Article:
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Jim Cramer On GameStop And AMC Stock: "Buy What You Know"

MadMoney host Jim Cramer recently advised GME and AMC investors to buy only what they know. Here, we’ll take a closer look at Jim’s message.

It's news to nobody that the relationship between the GameStop and AMC shareholder communities and Jim Cramer is not the best. Jim Cramer is seen as a kind of nemesis to meme stocks due to his history of warning about the risks involved in trading them, which are often interpreted by the “ape” community as FUDs (fear, uncertainty, and doubt).

Recently, the Mad Money host stated that new investors, especially millennials who have heavily invested in meme stocks, should know about what they’re investing in before buying in.

(Read more from Wall Street Memes: Nokia Stock: Could The Meme Saga Repeat In 2022?)

“Buy what you know.”

Coming up on the one-year anniversary of GameStop's historic short squeeze, Cramer believes that hedge funds have mostly moved on and that meme companies will once again start trading according to their fundamentals.

Cramer also said that if GME and AMC investors knew how to read these companies' balance sheets, they would most likely not buy their shares.

"There's nothing wrong with making money legally, but I think it's a bad strategy to buy stocks that you don't understand or don't care to understand," he said, referring to GameStop and AMC investors buying shares based on their meme value and/or short squeeze potential rather than the underlying companies’ fundamentals.

“CEO Adam Aron warned that it was time to sell AMC.”

Earlier this year, AMC CEO Adam Aron said that he had finalized his plan to sell more of his AMC shares. In August, Aron had already announced that he was aiming to sell a portion of his shares - he indeed ended up selling about $40 million worth.

Given the wildly meme-ified share price that AMC was experiencing at the time, had CEO Adam Aron had not sold his shares, it would have been akin to winning the lottery but not claiming the prize.

Mr. Aron had a right to sell his shares, and doing so seemed more than reasonable, especially since the CEO had always been transparent with AMC shareholders about his plans and in fact saved AMC’s business from bankruptcy by issuing more shares.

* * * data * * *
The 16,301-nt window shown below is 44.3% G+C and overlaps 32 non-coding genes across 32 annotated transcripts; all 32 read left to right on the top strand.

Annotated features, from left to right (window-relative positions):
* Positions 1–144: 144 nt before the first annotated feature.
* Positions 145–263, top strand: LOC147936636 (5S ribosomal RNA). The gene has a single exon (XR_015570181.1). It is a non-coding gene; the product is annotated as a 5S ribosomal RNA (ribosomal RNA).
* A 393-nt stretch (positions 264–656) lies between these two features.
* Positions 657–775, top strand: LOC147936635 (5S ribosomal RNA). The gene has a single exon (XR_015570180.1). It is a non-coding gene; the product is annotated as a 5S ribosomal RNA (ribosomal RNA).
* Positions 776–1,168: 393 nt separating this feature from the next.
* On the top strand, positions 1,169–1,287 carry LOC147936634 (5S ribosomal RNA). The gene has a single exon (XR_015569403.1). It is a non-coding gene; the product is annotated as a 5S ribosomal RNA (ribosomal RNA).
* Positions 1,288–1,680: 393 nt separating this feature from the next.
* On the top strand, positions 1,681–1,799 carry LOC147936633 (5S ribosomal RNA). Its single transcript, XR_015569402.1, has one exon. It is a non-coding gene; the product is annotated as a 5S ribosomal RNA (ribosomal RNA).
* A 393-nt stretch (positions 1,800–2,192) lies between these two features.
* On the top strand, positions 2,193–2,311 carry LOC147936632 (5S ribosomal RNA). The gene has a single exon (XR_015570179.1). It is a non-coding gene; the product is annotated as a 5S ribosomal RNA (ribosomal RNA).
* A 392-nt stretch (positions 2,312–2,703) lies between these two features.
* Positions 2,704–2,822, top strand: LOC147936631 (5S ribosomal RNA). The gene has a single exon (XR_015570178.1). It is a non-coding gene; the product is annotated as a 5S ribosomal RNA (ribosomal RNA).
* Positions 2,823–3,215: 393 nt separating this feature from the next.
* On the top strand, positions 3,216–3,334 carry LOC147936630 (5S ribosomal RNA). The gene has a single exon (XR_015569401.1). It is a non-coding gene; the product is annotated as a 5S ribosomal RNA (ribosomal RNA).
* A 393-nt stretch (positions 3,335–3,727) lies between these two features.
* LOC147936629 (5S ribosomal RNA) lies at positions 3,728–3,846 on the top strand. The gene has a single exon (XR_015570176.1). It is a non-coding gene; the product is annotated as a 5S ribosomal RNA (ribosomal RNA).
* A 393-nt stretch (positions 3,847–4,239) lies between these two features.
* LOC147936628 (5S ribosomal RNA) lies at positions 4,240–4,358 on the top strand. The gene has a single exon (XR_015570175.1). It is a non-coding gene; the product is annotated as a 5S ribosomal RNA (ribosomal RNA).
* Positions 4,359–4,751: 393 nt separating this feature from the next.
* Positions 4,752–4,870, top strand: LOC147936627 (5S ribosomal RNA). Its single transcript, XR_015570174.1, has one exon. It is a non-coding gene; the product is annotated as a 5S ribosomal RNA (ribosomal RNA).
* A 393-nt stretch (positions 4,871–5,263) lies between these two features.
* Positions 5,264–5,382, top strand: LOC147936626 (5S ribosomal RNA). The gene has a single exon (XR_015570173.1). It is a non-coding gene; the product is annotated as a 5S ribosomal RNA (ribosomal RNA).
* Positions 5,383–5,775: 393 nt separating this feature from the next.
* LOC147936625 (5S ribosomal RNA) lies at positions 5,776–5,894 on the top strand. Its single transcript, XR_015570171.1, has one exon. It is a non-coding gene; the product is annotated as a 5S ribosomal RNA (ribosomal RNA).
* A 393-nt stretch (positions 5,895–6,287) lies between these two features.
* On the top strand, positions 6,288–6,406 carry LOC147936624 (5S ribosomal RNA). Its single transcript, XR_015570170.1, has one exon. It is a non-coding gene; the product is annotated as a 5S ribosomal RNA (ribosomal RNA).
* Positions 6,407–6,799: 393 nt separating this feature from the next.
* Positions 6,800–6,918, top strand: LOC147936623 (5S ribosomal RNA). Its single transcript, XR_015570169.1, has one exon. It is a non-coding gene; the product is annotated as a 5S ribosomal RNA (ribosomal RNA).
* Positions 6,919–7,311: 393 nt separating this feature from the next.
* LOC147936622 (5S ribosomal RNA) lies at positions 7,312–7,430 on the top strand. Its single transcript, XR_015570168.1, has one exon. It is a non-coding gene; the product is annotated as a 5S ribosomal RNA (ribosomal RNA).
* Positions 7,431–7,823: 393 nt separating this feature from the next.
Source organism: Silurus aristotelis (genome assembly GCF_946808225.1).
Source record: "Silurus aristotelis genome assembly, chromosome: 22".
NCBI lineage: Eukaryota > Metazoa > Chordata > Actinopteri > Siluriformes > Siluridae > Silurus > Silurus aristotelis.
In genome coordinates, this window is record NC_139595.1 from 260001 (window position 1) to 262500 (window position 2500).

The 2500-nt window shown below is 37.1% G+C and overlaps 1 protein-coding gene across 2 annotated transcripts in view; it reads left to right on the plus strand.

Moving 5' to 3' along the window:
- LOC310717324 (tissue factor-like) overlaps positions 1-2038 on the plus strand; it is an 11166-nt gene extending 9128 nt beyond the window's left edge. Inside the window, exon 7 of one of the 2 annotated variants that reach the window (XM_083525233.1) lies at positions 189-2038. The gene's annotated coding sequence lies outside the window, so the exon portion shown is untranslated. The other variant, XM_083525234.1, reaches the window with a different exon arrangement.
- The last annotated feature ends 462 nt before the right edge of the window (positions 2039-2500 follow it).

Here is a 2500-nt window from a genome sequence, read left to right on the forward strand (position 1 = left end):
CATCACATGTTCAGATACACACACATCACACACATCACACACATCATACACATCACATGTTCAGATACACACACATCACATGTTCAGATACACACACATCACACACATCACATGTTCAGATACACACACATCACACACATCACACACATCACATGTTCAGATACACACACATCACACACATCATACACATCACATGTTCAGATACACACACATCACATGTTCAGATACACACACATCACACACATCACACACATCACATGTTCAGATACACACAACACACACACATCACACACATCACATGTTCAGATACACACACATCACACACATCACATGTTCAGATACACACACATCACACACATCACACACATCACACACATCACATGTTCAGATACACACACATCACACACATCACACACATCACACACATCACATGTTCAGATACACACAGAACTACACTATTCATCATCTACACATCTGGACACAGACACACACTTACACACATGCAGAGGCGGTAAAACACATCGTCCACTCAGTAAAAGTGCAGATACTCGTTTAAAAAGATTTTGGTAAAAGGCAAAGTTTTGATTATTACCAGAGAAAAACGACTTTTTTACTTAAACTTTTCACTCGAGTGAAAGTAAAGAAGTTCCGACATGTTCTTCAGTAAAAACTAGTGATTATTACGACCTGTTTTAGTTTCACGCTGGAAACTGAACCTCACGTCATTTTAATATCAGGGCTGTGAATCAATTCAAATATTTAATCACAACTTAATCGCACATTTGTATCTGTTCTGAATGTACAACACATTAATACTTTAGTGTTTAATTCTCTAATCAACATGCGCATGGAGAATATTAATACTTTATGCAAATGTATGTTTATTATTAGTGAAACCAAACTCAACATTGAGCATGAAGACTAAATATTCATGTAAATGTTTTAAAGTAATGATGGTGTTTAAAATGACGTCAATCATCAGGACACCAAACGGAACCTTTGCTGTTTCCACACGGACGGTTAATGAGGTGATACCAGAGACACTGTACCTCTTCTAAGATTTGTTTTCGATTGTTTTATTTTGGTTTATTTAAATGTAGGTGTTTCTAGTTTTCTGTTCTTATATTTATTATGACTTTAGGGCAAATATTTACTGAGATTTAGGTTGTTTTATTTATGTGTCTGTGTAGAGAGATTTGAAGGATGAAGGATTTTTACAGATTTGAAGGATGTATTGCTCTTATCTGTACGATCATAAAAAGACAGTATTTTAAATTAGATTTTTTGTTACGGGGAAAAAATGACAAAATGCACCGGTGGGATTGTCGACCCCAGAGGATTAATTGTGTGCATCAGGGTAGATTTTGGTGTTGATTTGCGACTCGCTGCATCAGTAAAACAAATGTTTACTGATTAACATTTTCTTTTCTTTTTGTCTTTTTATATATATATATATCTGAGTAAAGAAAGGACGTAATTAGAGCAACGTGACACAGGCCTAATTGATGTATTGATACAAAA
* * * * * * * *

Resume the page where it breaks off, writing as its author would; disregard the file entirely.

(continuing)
According to Jim Cramer, AMC shareholders should have had the wisdom to see the CEO's warnings as a sign to sell their own shares at record highs. Not only was the CEO cashing in for himself, but he appeared to be in desperate need of capital to keep his company alive.

"Box office numbers were horrendous, down more than 55% from pre-pandemic levels. You had to get out while their getting was good, and he [Mr. Aron] told you when that was by his stock sales.”

Jim hopes that in the future, AMC's business, infused with new capital, will be able to hang on and even thrive.

“It is hard to justify the investment in GameStop based on its fundamentals.”

According to Cramer, GameStop has always been even harder to justify investing in, mainly because, he believes, it is an outdated video game retailer trying to do business in an increasingly online world.

Ryan Cohen, co-founder and former CEO of Chewy, was expected to provide a course correction to GameStop when he was appointed Chairman. But although GameStop, at least partially under Cohen’s direction, has moved to get involved in the buzzy crypto and NFT spaces, the company has not seen significant improvements in its fundamentals yet.

According to Jim, if GME investors went into brick-and-mortar GameStop stores and saw how old-fashioned they are, they would have a rude awakening (of course, many retail GME investors probably have been to GameStops). Jim says that shareholders should have taken their win after beating out the shorts the first time, in January of 2021, but instead, they have stuck to the same playbook for over a year.

The bottom line

Jim Cramer's arguments play on logic - i.e., investors should buy assets that generate value, based on their fundamentals. However, meme stocks often defy logic. And share ownership can take on a symbolic, rather than fundamentals-based, value.

The fact remains, though, that GameStop and AMC, having experienced massive drawdowns since their meme boom, have big challenges ahead of them if they are to reach new highs, especially if they lack the catalysts they had last year. 

(Disclaimers: this is not investment advice. The author may be long one or more stocks mentioned in this report. Also, the article may contain affiliate links. These partnerships do not influence editorial content. Thanks for supporting Wall Street Memes)